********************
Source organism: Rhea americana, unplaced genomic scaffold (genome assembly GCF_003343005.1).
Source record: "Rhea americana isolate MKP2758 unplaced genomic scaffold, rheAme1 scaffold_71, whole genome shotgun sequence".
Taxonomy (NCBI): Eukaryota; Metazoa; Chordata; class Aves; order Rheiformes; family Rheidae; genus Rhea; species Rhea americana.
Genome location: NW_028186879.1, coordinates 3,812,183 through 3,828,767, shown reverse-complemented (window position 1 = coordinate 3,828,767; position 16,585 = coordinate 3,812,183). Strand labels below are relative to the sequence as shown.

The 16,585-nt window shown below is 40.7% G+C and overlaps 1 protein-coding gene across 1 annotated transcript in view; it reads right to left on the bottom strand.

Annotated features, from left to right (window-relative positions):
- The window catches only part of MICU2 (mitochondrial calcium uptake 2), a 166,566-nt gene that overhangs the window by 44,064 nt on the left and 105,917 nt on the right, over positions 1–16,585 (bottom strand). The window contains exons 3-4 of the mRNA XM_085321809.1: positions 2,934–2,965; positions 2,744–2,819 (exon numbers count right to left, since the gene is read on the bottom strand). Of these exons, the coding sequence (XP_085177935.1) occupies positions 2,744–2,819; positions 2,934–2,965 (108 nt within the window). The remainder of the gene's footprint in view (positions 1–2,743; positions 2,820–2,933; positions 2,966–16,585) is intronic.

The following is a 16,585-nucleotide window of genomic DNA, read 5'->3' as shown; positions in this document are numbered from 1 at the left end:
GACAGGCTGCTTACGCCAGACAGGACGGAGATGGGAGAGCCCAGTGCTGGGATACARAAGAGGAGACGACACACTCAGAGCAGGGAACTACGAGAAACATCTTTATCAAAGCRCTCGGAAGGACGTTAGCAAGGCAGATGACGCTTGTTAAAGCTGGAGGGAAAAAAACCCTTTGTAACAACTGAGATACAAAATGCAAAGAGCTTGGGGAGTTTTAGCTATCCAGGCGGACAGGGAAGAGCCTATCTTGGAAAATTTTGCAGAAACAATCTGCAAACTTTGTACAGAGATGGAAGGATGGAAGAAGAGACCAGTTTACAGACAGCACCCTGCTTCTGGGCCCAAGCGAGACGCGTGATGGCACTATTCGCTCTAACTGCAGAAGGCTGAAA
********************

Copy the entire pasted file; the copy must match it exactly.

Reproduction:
Source organism: Rhea americana, unplaced genomic scaffold (genome assembly GCF_003343005.1).
Source record: "Rhea americana isolate MKP2758 unplaced genomic scaffold, rheAme1 scaffold_71, whole genome shotgun sequence".
Taxonomy (NCBI): Eukaryota; Metazoa; Chordata; class Aves; order Rheiformes; family Rheidae; genus Rhea; species Rhea americana.
Genome location: NW_028186879.1, coordinates 3,812,183 through 3,828,767, shown reverse-complemented (window position 1 = coordinate 3,828,767; position 16,585 = coordinate 3,812,183). Strand labels below are relative to the sequence as shown.

The 16,585-nt window shown below is 40.7% G+C and overlaps 1 protein-coding gene across 1 annotated transcript in view; it reads right to left on the bottom strand.

Annotated features, from left to right (window-relative positions):
- The window catches only part of MICU2 (mitochondrial calcium uptake 2), a 166,566-nt gene that overhangs the window by 44,064 nt on the left and 105,917 nt on the right, over positions 1–16,585 (bottom strand). The window contains exons 3-4 of the mRNA XM_085321809.1: positions 2,934–2,965; positions 2,744–2,819 (exon numbers count right to left, since the gene is read on the bottom strand). Of these exons, the coding sequence (XP_085177935.1) occupies positions 2,744–2,819; positions 2,934–2,965 (108 nt within the window). The remainder of the gene's footprint in view (positions 1–2,743; positions 2,820–2,933; positions 2,966–16,585) is intronic.

The following is a 16,585-nucleotide window of genomic DNA, read 5'->3' as shown; positions in this document are numbered from 1 at the left end:
GACAGGCTGCTTACGCCAGACAGGACGGAGATGGGAGAGCCCAGTGCTGGGATACARAAGAGGAGACGACACACTCAGAGCAGGGAACTACGAGAAACATCTTTATCAAAGCRCTCGGAAGGACGTTAGCAAGGCAGATGACGCTTGTTAAAGCTGGAGGGAAAAAAACCCTTTGTAACAACTGAGATACAAAATGCAAAGAGCTTGGGGAGTTTTAGCTATCCAGGCGGACAGGGAAGAGCCTATCTTGGAAAATTTTGCAGAAACAATCTGCAAACTTTGTACAGAGATGGAAGGATGGAAGAAGAGACCAGTTTACAGACAGCACCCTGCTTCTGGGCCCAAGCGAGACGCGTGATGGCACTATTCGCTCTAACTGCAGAAGGCTGAAA